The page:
Doctors, clerks and the war effort



Painted sign that reads Visitors are respectfully requested not to deface the walls of this building by writing. By Order: CEO Perry, Town Hall.

A rather ironic sign painted on the wall outside the Town Clerk’s office on the third floor.


The Morton Room is named in honour of town clerk George Fredrick Morton. The town clerk had an enormous task, which involved managing and maintaining the records relating to the town council, issuing permits and licences and overseeing various municipal activities. George Morton worked for Ballarat Council for 50 years and spent 35 of them as town clerk. George retired from office in 1949 and received an Order of the British Empire for his service to the people of Ballarat.1 This room was for a time the town clerk’s office, along with storage rooms upstairs. At the back of the room, hidden behind a wooden door, there is a steel door leading to a filing room. This room, built of cement blocks and guarded by a metal door, was designed to protect important municipal documents in the event of a fire. 

The room at the eastern end of the building is called the Trench Room.


The name is a reference to fundraising and other activities that took place here during the First World War. The Red Cross met regularly at the Town Hall to pack parcels and sort goods to be sent to the troops fighting overseas. The Trench Room is part of the original police court building that was constructed here in 1860. This was a one-storey building; the floor you are standing on did not exist. Notice the size of the ceiling roses and lights? They used to illuminate the once double-height space. Sometime in the early twentieth century this floor was added, creating a second storey and turning this into a supper room. The ground floor of this newly subdivided space was then leased and occupied for a time by the Royal Bank.2 Outside, on the eastern wall of the building in Town Hall Lane, you can just make out the faded words ‘Royal Bank’. The Royal Bank was not the only tenant, however. The Commercial Bank of Australia leased the Armstrong Street corner for almost 100 years, before vacating it in 1965.3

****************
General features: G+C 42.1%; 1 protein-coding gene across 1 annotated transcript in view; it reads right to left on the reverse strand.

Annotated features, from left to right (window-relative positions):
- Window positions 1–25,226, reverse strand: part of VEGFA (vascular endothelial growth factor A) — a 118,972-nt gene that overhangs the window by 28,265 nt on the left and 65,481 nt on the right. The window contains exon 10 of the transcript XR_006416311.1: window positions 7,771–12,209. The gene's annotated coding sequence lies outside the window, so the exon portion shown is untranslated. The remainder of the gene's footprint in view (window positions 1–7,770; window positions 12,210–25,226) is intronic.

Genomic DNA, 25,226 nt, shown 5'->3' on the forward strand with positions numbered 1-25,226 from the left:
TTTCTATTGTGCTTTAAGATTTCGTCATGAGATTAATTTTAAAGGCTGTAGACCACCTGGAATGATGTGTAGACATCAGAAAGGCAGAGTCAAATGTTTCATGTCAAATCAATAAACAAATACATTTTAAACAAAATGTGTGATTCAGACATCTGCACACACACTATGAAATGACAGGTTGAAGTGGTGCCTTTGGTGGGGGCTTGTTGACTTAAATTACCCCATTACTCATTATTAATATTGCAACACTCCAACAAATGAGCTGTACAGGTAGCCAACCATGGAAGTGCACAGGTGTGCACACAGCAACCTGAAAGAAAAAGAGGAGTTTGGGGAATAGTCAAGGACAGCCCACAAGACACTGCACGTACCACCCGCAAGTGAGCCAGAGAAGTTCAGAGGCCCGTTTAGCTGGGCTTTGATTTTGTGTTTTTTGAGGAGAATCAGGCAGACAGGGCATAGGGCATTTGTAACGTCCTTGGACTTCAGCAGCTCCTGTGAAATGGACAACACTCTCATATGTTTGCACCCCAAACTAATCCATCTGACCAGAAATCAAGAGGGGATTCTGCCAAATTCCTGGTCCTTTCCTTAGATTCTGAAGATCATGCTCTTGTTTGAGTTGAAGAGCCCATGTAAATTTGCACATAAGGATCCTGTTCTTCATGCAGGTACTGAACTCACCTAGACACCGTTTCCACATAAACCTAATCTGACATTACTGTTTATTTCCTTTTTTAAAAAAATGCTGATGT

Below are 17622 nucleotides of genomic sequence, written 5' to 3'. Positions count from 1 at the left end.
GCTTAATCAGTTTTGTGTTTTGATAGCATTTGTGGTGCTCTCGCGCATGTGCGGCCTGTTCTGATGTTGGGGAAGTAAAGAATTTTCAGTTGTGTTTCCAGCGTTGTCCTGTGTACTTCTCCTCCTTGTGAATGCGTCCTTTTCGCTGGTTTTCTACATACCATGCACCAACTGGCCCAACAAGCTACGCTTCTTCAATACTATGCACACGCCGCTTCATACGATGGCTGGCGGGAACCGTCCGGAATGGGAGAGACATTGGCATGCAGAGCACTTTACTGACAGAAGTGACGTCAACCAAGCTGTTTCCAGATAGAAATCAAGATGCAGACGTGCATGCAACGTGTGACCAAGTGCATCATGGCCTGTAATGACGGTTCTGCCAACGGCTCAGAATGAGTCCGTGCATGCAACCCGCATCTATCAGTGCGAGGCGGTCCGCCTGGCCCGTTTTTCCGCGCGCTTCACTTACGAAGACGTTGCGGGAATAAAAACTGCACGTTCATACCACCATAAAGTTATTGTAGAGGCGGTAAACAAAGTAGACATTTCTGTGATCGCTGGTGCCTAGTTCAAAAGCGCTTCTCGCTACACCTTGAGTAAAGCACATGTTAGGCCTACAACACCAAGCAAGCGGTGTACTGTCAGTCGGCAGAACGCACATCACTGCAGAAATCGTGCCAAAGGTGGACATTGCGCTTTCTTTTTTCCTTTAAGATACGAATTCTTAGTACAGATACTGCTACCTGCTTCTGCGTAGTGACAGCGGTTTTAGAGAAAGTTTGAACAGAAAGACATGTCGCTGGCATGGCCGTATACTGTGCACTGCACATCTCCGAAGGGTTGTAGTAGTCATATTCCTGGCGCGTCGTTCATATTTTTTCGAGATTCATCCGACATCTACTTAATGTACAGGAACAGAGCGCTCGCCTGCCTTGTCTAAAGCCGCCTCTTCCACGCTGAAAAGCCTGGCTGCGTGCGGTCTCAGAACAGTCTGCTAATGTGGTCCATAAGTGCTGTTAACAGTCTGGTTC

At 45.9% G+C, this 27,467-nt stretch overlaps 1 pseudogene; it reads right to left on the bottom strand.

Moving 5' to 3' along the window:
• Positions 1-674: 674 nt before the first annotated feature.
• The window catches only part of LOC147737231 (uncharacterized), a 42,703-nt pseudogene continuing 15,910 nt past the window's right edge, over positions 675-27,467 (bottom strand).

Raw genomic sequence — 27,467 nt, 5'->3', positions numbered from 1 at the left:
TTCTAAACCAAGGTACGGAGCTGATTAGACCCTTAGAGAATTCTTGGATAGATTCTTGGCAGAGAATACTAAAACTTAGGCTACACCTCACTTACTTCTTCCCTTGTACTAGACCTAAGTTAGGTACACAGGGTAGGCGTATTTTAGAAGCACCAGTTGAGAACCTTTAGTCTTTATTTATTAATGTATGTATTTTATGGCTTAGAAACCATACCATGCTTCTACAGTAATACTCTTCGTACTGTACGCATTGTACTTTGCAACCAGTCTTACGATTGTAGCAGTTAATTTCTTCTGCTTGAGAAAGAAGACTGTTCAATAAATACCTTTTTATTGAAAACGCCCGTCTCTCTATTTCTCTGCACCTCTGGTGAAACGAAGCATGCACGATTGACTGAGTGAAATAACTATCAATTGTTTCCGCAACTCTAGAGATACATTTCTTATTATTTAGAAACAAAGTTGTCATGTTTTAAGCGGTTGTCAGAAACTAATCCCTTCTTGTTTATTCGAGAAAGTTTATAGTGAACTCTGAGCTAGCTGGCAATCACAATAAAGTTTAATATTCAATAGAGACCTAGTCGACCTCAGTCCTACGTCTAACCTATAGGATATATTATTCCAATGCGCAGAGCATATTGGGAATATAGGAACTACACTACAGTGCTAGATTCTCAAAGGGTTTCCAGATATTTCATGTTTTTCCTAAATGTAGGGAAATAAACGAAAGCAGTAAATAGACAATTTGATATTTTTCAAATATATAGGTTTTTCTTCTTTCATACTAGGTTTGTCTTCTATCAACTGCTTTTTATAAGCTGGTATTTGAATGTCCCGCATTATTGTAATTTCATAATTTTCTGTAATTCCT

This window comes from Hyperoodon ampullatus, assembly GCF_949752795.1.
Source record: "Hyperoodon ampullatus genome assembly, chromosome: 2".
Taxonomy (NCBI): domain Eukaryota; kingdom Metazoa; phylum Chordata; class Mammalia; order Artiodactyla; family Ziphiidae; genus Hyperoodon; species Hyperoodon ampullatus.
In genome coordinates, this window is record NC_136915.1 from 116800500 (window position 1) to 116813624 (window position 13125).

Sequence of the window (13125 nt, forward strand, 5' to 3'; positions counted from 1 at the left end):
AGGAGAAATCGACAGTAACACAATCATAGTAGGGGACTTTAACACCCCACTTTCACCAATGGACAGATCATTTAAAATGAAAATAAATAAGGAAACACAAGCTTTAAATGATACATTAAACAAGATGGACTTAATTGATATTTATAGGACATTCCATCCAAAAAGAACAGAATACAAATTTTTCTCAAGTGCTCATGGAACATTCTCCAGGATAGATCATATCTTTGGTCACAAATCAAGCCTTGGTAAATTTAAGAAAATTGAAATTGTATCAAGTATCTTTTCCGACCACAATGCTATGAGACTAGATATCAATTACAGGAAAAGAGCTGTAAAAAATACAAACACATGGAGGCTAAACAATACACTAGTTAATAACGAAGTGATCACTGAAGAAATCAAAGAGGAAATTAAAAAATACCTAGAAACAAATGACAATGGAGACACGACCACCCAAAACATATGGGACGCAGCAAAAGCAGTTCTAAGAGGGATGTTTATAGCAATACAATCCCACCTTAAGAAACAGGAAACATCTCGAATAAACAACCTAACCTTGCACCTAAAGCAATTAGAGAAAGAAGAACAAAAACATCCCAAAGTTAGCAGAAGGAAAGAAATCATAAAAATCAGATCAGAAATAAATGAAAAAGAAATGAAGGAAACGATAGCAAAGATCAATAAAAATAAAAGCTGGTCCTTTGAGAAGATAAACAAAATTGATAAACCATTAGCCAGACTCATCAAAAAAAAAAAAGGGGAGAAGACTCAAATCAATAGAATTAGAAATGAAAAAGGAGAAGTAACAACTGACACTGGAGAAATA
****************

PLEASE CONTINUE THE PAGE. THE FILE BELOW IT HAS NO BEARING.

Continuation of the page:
[1] The Argus, 30 November 1949, p. 12; ‘Morton, George Fredrick’, Department of the Prime Minister and Cabinet,, accessed 12 June 2018.

[2] Lovell, 1995, p. 72.

[3] ‘Town Hall & Alfred Bells’, Ballarat Revealed,, accessed 12 June 2018.